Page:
Under radical reconstruction, the south suffered. Great southern leaders and much of the old aristocracy were unable to vote or hold office. The result was that state legislatures were filled with illiterate or incompetent men. Northerners who were eager to make money or gain power during the crisis rushed to the south … For all these reasons, reconstruction led to graft and corruption and reckless spending. In retaliation, many southerners formed secret organizations to protect themselves and their society from anarchy. Among these groups was the Ku Klux Klan, a clandestine group of white men who went forth at night dressed in white sheets and pointed white hoods.

Unsurprisingly, the books were equally biased against homosexuality and same-sex marriage.Science denial, bogus history and homophobia are unlikely to prepare students for life in contemporary American society.

The U.S. Constitution gives parents the right to choose a religious education for their children. It does not impose an obligation on taxpayers to fund that choice, and we continue to do so at our peril.

 

Religion? Or Politics?

The phrase “culture wars” usually brings to mind the current political polarization between self-described conservatives and the rest of us: more and more, that’s a line of demarcation that runs between Republicans and Democrats (and Democratic-leaning Independents). However, as a recent essay from the Guardian points out, cultural issues are also creating huge tensions within the more fundamentalist religious denominations.

Barry Hankins is a professor at Baylor who has authored several books and articles about the Southern Baptist Convention, and in the linked article, he examines the effects of the culture wars on that Evangelical denomination.

He begins with a question:

Is the Southern Baptist Convention – the largest and arguably most powerful Protestant denomination in the United States – being held together by culture wars instead of Biblical teaching? That is the question in recent weeks, as thousands of Southern Baptists gathered in Nashville for their annual meeting to determine the bitterly contested future of the convention.

Many conservative members of the denomination seem to have seen in Donald Trump’s populist authoritarianism a last-gasp chance to save white Christian America – theology, and, for Trump, Christian morality, be damned.

Hankins has been a longtime scholar of the Southern Baptists, although he is not himself a member of that denomination, and he says that in the past he has defended what he terms their “serious theology,” despite the influence of cultural concerns on that theology. But by 2020, he says he had come to recognize that “conservatives of the right wing of the SBC were not just subordinating theology to the cultural concerns of white Christian identity politics, but had in fact lost their way as Baptists.”

At the SBC’s recent meeting–widely covered by the national press–we casual readers were relieved when the less political, less strident candidate, Litton, won the presidency of that body. But he won by a very narrow margin, suggesting that control by those Southern Baptists who want a less partisan voice–and independence from identity with the Republican Party–is tenuous.

Hankins points to the narrowness of the vote as a sign  that the Convention has not “turned a corner.” And he insists that the differences are not theological. (Both sides are anti-gay, anti-abortion, pro-submission of women. The list goes on…) The debate, he says, is political.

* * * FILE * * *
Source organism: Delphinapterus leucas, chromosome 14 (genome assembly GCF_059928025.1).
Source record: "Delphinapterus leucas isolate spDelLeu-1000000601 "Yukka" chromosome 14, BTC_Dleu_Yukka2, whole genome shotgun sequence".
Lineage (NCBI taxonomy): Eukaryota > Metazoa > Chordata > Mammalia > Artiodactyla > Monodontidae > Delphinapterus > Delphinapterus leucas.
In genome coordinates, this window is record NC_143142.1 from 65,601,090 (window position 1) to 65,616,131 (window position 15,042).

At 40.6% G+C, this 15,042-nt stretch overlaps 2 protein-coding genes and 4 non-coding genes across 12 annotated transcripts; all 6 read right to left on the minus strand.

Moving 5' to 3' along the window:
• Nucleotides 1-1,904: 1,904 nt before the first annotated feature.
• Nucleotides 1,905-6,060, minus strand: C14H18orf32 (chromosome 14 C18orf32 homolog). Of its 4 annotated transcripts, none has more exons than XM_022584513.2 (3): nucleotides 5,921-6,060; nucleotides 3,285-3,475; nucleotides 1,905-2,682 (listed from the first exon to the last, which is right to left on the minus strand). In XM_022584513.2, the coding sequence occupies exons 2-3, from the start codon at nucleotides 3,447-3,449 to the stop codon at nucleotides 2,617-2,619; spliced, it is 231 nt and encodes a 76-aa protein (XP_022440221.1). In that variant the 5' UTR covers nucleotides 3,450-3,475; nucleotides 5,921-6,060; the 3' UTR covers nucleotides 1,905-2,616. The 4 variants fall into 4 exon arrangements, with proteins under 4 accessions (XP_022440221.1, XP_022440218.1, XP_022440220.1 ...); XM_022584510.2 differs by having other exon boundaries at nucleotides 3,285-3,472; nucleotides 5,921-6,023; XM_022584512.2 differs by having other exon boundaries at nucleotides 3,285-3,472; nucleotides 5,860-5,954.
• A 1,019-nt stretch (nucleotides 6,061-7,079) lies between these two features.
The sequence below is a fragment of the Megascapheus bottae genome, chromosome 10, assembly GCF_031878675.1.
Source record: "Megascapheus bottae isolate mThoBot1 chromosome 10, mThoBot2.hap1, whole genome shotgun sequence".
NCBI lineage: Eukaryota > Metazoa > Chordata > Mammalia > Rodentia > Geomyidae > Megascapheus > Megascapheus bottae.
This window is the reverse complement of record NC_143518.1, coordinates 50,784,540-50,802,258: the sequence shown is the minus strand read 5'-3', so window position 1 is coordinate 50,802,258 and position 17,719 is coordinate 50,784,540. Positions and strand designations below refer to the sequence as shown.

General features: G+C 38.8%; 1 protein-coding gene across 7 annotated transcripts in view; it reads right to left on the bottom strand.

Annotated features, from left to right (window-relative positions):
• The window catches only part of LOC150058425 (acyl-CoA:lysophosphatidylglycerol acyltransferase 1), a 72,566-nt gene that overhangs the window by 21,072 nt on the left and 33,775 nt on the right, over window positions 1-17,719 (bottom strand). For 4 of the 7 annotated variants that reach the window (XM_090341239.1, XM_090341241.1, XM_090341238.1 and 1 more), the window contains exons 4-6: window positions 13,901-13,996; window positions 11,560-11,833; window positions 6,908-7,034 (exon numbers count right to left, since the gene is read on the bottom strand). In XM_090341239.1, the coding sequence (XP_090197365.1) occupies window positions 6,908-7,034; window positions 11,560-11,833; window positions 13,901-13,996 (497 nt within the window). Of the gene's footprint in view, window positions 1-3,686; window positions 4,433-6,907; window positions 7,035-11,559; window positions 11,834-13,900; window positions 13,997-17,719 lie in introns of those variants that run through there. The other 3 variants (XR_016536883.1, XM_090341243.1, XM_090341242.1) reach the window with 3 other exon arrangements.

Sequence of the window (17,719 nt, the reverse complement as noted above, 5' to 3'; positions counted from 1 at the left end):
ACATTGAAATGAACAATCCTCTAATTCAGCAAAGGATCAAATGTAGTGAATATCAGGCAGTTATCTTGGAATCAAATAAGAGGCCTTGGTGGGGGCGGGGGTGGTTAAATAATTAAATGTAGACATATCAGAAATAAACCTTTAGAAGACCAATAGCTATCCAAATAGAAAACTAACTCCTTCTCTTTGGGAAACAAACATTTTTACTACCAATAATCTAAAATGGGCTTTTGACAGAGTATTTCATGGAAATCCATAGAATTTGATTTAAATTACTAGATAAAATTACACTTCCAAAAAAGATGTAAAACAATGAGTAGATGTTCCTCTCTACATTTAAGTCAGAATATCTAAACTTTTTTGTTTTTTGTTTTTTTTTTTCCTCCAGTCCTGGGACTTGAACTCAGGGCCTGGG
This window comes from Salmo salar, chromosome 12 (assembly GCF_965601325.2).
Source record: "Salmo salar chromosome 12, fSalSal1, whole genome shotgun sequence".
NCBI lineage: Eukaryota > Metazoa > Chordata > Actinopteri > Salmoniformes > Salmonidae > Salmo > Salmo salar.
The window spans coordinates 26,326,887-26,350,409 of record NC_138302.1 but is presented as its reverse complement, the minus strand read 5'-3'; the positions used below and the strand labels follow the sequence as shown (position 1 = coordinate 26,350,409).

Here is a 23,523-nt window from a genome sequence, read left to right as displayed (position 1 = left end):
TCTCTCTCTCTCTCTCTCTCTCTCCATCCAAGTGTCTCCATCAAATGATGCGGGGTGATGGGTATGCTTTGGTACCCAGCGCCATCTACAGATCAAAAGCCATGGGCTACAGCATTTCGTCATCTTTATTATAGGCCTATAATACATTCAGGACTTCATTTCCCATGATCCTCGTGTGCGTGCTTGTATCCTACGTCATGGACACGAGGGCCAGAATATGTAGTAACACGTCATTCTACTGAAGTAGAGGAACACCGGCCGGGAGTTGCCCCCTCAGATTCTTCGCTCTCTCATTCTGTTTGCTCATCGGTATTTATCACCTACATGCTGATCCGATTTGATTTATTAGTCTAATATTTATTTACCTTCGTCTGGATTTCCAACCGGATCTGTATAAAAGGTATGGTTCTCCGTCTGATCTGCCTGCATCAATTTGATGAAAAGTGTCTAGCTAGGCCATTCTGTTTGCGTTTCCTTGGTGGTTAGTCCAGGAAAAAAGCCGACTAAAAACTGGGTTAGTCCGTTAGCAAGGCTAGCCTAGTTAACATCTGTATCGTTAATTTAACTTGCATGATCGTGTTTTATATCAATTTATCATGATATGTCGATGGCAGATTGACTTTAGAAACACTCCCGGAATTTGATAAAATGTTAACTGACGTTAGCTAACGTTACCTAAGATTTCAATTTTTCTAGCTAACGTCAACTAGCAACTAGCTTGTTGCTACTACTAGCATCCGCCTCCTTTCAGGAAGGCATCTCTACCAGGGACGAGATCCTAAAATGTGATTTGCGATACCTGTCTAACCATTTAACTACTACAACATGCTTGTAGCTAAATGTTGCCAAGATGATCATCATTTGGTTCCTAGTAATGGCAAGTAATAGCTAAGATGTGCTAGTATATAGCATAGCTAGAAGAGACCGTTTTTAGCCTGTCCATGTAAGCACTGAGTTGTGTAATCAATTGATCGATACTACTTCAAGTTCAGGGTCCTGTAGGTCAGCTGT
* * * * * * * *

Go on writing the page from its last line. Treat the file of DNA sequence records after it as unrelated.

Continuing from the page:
The side that lost last week, wants to be more political, more explicitly aligned with the Trump-era Republican party, and aggressively prosecute the culture wars. They are motivated, I believe, by an inordinate fear of being out of step with the Republican party’s brand of white identity politics – and its de facto leader, Trump. They believe white Christian America is embattled and surrounded by a hostile secular-liberal culture. Their only chance of survival, they believe, is to stay aligned with the Republican party against a radical left that threatens the Christian faith’s very existence in America and whose ideologies are seeping into the SBC, as Mike Stone charges. As he said as he geared up for his run at the SBC presidency: “Our Lord isn’t woke.”

There’s more in the linked essay, and it’s fascinating, but aside from the specifics–doctrinal or cultural– the description of this denomination’s internal conflict raises a fairly profound issue: how does religion differ from political ideology–if, indeed, it does?

I did a bit of Googling, and came up with the following definitions.

Religion is an organized and integrated set of beliefs, behaviors, and norms centered on basic social needs and values. Religious beliefs–as opposed to religious rituals– are the specific tenets that members of a particular faith believe to be true.

A political ideology–as opposed to the messy realities of campaigning and/or governing– is  a set of “ethical ideals, principles, doctrines, myths or symbols of a social movement” that explains how society should work and offers a political and cultural blueprint for a certain social order.

At the very least, there is considerable overlap.

The question for an increasingly multi-ethnic country that is legally and constitutionally prohibited from favoring one religion over others (or religion over non-religion or vice-versa) is: how do you decide what is genuinely religious and thus worthy of the governmental deference required by the Free Exercise Clause, and what is really a thinly-masked political campaign to protect a formerly privileged tribe?